If HMRC withdraw a company's provisional approval (see section Conditions for HMRC approval of VCTs) as a VCT, HMRC will treat its investors as if they had never been entitled to any of the reliefs they got for their shares in the company. This means that:
If HMRC withdraw a company's full approval (see section Conditions for HMRC approval of VCTs) as a VCT within five years of issuing shares then:
If HMRC withdraw a company’s full approval as a VCT more than five years after issuing shares, the consequences for the various tax reliefs you got in respect of those shares are the same, except that HMRC will not withdraw any Income Tax relief on account of the withdrawal of approval.
If a company issues any of its shares or securities to a VCT, it must meet certain conditions if those shares or securities are to form part of the VCT's qualifying holdings (see Conditions for HMRC approval of VCTs). These conditions concern both the type of company and the size and mix of investment. There are, for example, requirements as to the company's:
The company must be unquoted for VCT purposes. This means that none of its shares, stocks, debentures or other securities can be listed on a recognised stock exchange.
Companies whose shares etc are dealt in solely on the Alternative Investment Market (AIM) of the London Stock Exchange or on two of the Plus Markets are unquoted companies. Those trading on Plus Traded and Plus Quoted will be regarded as unquoted, those trading on Plus Listed will not, as this was designated a recognised stock exchange in July 2007. Shares or securities in a company which ceases to be unquoted can continue to be treated as being comprised in the VCT's qualifying holdings for the following five years.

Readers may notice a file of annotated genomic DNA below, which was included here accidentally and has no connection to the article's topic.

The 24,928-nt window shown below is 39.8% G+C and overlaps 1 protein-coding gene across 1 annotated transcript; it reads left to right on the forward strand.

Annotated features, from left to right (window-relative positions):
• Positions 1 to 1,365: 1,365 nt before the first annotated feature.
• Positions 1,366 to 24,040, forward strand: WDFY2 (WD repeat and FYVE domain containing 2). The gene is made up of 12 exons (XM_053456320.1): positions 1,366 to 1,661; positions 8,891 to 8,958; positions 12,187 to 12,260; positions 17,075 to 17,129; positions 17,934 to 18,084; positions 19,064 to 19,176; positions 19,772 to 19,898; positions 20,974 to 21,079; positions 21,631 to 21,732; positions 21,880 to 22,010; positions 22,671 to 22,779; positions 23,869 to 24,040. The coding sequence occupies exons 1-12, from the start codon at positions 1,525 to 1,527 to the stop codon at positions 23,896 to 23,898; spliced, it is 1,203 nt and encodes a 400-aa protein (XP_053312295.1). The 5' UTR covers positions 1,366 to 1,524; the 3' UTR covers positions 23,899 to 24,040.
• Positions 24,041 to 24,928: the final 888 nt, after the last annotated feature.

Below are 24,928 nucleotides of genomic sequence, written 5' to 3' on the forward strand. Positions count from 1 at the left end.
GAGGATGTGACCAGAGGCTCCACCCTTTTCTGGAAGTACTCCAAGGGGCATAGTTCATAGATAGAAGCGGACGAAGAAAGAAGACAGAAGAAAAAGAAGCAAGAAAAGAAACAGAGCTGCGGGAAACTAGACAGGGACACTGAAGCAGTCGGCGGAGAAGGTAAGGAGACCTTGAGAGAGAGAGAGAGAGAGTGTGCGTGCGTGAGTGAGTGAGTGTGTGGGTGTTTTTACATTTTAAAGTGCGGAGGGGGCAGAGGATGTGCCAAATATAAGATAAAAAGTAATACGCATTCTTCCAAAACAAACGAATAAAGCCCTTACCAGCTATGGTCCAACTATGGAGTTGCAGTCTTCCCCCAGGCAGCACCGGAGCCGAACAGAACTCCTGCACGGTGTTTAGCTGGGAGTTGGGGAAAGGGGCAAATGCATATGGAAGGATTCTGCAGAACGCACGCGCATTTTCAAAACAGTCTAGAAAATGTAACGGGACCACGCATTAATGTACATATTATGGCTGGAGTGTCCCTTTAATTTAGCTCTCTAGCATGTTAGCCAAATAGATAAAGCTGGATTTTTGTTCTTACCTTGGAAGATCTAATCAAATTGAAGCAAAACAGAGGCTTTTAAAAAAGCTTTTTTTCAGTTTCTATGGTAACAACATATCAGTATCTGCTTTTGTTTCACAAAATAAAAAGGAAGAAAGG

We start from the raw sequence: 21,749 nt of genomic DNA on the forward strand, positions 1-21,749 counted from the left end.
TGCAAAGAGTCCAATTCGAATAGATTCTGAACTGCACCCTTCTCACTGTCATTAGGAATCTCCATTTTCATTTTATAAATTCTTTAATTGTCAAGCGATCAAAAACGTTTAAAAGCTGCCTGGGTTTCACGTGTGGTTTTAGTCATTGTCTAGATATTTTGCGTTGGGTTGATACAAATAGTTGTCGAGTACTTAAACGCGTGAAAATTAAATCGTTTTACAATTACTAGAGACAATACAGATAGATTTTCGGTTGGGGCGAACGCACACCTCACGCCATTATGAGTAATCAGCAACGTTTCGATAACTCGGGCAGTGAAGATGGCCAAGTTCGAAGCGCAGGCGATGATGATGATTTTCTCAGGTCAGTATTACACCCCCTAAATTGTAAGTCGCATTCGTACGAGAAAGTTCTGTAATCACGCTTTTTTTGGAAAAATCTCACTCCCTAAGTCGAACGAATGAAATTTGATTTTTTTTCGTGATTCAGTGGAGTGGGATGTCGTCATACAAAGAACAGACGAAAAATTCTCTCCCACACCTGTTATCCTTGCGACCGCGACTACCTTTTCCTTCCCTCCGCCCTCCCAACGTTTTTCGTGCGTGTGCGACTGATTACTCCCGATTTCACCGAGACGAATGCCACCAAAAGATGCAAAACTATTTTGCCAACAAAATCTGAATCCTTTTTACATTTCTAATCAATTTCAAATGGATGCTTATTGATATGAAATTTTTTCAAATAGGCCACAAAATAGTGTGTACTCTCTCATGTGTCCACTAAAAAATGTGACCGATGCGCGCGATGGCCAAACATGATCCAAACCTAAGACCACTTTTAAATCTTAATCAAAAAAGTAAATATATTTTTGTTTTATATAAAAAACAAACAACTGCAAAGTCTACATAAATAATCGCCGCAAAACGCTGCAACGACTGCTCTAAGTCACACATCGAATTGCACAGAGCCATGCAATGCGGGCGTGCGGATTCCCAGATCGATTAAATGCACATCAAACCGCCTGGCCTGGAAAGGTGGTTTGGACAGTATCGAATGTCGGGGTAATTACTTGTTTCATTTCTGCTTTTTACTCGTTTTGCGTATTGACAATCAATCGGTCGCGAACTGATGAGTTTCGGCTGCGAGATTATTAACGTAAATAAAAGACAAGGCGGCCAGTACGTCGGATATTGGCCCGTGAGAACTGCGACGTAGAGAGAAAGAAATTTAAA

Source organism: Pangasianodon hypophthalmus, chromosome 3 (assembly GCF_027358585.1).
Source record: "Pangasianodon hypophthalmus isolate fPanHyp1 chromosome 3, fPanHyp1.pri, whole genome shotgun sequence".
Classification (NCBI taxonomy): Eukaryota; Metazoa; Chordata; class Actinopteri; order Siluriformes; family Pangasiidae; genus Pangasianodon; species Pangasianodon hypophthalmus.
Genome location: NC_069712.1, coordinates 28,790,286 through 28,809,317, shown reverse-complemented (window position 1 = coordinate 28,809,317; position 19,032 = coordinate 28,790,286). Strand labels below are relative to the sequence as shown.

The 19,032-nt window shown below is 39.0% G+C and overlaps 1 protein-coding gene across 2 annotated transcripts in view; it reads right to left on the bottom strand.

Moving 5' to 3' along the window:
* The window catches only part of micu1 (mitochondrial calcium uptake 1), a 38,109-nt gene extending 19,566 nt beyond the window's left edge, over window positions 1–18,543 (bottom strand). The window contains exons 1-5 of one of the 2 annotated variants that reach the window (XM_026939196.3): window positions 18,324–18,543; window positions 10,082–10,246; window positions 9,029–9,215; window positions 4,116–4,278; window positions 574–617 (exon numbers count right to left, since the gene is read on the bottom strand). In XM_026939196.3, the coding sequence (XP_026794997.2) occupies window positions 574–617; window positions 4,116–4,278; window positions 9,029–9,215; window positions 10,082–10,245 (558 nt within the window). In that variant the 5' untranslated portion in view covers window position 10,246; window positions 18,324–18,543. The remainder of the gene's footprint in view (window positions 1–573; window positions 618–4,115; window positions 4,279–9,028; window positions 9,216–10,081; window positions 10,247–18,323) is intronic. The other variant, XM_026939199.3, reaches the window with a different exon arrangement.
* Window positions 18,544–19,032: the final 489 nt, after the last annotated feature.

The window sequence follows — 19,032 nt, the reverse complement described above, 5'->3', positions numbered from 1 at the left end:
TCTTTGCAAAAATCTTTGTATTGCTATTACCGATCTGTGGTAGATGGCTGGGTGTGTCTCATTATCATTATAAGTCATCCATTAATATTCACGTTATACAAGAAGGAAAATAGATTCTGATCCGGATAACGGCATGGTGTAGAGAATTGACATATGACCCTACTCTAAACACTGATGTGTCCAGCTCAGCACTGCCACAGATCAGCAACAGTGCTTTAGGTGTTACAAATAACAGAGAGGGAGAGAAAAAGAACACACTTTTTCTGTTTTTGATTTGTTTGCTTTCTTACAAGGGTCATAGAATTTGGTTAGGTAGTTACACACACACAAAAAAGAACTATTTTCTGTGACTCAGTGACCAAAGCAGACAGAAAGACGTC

The company must exist for the purpose of carrying on a 'qualifying trade' or be the parent company of a trading group whose business as a whole meets the scheme's rules. The relevant company (in this instance the one receiving funds from the VCT) must have a permanent establishment in the UK.
Most trades qualify, provided that they are conducted on a commercial basis with a view to making profits. A trade will not qualify if one or more excluded activities together make up a 'substantial part' of that trade. This will depend on the relevant facts and circumstances, but we generally consider that they do where they amount to more than 20 per cent of the trade. The main excluded activities are:
For investments made by the VCT on or after 6 April 2012, the value of the company's gross assets must not exceed:
If the company is a member of a group, the limits apply to the gross assets of the group, taken as a whole. This is known as the 'gross assets' rule and our interpretation of it is given in Statement of Practice SP2/06 (see Further Information).
The company must not be controlled by:
Nor must there be any arrangements for such control. For this purpose a company controls another company if it directly or indirectly possesses, or is entitled to acquire:
For this purpose all loans (except loans convertible into shares) and fixed-rate preference shares that do not carry voting rights are ignored.